Ironically, our own stories are more often shaped by challenge and adversity than success. Success is the easy part. The bit that comes before that is the hard part. Sometimes the ability to push past self-doubt and to choose to listen to the tiny idea rather than that nasty voice is the greatest act of creativity. 

So, go on, persist.

SCBWI ACT is grateful to Caroline Magerl, Emma Allen, Hannah Sommerville and Susan Hall for sharing their magnificent, inspiring and influential ideas. We like you. A lot.

 SCBWI ACT send their love.

SCBWI ACT send their love.

A bit about SCBWI critique groups...

With thanks to Shaye Wardrop for her words.

DID YOU KNOW… SCBWI has online critique groups you can join?

Yep! The wonderful admin team of SCBWI Australia East/New Zealand has set up a FREE online critique group system for SCBWI members. Shaye Wardrop (SCBWI ACT committee member) recently joined, and here’s what she said about the experience.

Why did you decide to join a SCBWI critique group?

I wanted to get feedback on my work on a regular basis. I also really liked the idea of getting lots of opinions on the same piece of work at the same time. If everyone likes something, you know it’s likely working. If everyone thinks it’s not quite right, you know you need to take a closer look.

What do you like most about the SCBWI critique groups?

I love that it’s all online; this makes it really easy to fit into my schedule. I also like that the groups are small (max of 6 people), so we all get to submit our work regularly.

There are guidelines to help with setup and management (super helpful), but I also really like that groups can make changes to meet their own needs. For example, my group critiques on a fortnightly schedule (rather than a weekly schedule) because it suits everyone better.

Was it easy to join?

Extremely! You simply go to scbwiaustralianz.squarespace.com/online-critique-groups, read the information there and register to join a group. You’ll get an email when enough people are on the waiting list to form your critique group. 

Anything else to add?

There are groups for authors, illustrators and author/illustrators to join. So no excuses!

 Shaye Wardrop, pitching at the the recent SCBWI ACT Level Up conference. 

Shaye Wardrop, pitching at the the recent SCBWI ACT Level Up conference.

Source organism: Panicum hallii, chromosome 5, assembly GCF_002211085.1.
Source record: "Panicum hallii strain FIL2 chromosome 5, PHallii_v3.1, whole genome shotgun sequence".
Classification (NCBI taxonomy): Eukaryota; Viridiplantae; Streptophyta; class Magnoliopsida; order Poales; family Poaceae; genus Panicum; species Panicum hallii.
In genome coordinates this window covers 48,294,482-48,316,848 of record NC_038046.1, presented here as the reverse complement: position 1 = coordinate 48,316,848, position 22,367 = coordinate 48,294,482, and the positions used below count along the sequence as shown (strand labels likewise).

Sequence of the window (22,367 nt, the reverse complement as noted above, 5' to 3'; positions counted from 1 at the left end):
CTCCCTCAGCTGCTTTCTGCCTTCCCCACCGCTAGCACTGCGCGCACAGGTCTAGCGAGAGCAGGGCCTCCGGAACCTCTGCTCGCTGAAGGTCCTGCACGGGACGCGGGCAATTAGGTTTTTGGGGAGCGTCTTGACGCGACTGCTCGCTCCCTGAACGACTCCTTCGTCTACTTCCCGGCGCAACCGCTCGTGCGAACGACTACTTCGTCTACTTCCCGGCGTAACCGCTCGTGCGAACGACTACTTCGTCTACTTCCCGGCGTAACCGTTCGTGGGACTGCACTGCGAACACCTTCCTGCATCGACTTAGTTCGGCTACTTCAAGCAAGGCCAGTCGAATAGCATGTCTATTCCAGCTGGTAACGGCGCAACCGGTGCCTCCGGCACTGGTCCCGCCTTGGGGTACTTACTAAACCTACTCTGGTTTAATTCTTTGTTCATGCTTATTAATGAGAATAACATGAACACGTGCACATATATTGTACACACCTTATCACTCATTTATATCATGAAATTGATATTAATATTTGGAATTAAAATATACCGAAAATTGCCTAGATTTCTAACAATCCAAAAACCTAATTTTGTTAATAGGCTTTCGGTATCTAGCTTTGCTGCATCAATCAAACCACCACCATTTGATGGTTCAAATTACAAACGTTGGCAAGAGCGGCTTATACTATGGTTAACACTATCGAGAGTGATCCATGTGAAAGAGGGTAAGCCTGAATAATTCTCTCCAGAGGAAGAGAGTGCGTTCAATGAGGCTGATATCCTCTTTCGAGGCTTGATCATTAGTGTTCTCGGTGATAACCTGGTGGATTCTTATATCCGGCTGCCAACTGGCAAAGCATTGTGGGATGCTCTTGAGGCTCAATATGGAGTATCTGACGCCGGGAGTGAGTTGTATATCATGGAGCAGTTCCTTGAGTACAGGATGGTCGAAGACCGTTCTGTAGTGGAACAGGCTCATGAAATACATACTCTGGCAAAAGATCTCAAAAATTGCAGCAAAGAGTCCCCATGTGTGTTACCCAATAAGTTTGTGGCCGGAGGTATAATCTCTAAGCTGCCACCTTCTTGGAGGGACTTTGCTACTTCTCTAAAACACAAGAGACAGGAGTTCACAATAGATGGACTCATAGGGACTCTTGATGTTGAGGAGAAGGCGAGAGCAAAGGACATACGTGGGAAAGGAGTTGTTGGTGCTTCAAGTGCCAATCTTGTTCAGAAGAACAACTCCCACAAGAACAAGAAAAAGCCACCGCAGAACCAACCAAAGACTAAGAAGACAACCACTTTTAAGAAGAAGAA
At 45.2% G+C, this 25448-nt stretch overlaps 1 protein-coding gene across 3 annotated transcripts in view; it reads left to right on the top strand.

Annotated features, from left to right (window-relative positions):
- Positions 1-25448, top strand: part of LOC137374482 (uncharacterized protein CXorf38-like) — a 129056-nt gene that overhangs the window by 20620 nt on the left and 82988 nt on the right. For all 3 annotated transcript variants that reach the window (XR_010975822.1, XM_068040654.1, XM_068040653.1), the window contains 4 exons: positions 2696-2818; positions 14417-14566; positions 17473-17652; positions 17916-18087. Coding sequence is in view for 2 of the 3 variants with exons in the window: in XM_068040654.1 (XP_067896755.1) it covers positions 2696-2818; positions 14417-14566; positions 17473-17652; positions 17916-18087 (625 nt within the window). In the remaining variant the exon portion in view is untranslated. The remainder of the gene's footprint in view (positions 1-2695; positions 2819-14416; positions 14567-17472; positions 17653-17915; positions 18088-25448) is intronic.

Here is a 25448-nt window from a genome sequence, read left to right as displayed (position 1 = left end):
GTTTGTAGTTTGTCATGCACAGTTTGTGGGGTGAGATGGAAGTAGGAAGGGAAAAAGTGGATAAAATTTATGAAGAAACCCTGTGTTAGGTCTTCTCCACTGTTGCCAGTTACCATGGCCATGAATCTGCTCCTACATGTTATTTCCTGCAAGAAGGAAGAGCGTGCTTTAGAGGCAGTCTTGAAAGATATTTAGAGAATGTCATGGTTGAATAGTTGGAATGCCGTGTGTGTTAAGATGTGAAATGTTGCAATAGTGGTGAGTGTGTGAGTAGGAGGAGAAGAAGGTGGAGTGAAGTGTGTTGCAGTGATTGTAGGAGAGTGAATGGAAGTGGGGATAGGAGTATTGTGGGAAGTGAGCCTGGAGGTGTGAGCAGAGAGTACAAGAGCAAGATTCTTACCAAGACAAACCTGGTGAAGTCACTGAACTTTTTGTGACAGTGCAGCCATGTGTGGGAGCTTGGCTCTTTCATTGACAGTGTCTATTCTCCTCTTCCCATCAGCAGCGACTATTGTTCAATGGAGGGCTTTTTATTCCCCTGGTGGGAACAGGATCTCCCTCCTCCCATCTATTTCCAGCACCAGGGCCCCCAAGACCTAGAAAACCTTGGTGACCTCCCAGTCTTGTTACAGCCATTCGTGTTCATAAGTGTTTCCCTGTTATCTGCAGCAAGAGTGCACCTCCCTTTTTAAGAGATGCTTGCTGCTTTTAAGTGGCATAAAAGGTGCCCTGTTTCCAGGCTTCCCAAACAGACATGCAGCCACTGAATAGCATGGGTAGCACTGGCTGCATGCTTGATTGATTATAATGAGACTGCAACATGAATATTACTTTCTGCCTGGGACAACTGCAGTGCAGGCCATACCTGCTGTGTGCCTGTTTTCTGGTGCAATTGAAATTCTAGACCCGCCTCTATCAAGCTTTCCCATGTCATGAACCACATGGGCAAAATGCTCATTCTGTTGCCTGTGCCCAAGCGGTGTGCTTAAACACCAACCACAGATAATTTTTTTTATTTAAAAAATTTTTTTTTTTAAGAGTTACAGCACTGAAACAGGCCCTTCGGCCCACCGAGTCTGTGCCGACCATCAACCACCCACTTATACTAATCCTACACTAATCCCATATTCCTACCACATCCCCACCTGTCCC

SCBWI ACT's Level Up Conference Wrap Up

With thanks to Cate Whittle for her words!

What an amazing experience! The SCBWI ACT inaugural Level Up Conference was definitely the place to be on Saturday, 9th September, with so much energy and excitement coming from presenters and attendees alike. It all seemed to come together well with over 50 writers and illustrators attending, and brilliant presentations by Clare Hallifax, Isobelle Carmody, Tania McCartney, Irma Gold, Tony Flowers, and (of course) our own Susanne Gervay. Add to that a selection of brave and brilliant pitches orchestrated by Tracey Hawkins, with Clare, Susanne, and the amazing Stephanie Owen Reeder offering their advice, lots of clever questions for our panel with Isobelle, Stephanie and Susanne, and all the new connections made, not to mention the amazing Rap-Up by poet, Harry Laing. The day was truly electric – a great experience for our first ever conference!

 Our lovely Level Up attendees!

Our lovely Level Up attendees!

Publishing Insights

Our first keynote speaker was the brilliant and generous Clare Hallifax, from Omnibus Scholastic, who shared her insights on the publishing industry. One or two (okay, five or six) gems of wisdom to think about include:

  • write from the heart and soul
  • keep the audience in mind
  • read aloud and act out scenes to find the rhythm and voice of our story
  • write, edit, read... then wait!
  • make our words universal and warm – no-one wants to snuggle up at the end of the day with a lecture, and
  • to write for children, write as a child

Clare also urged us to read constantly and think about what makes good stories work. In the meantime, she promised to keep the creators safe from the numbers people, so we can focus on the creative!

 Stephanie Owen Reeder, Clare Hallifax, Isobelle Carmody, Susanne Gervay

Stephanie Owen Reeder, Clare Hallifax, Isobelle Carmody, Susanne Gervay

In It for the Long Haul

Listening to Isobelle Carmody as she shared her writing journey was truly inspirational, from early writing as an escape, to using her editor’s office when working the late shift as a journalist to write her stories and accidentally getting caught out, and on to that first acceptance and the success she has enjoyed. 

What she really wanted to share with us, though, was her message about taking ownership of our careers. Isobelle spoke with energy and frankness:

  • make sure that your first book is what you want to have represent you in the future
  • have conversations about what you think you are worth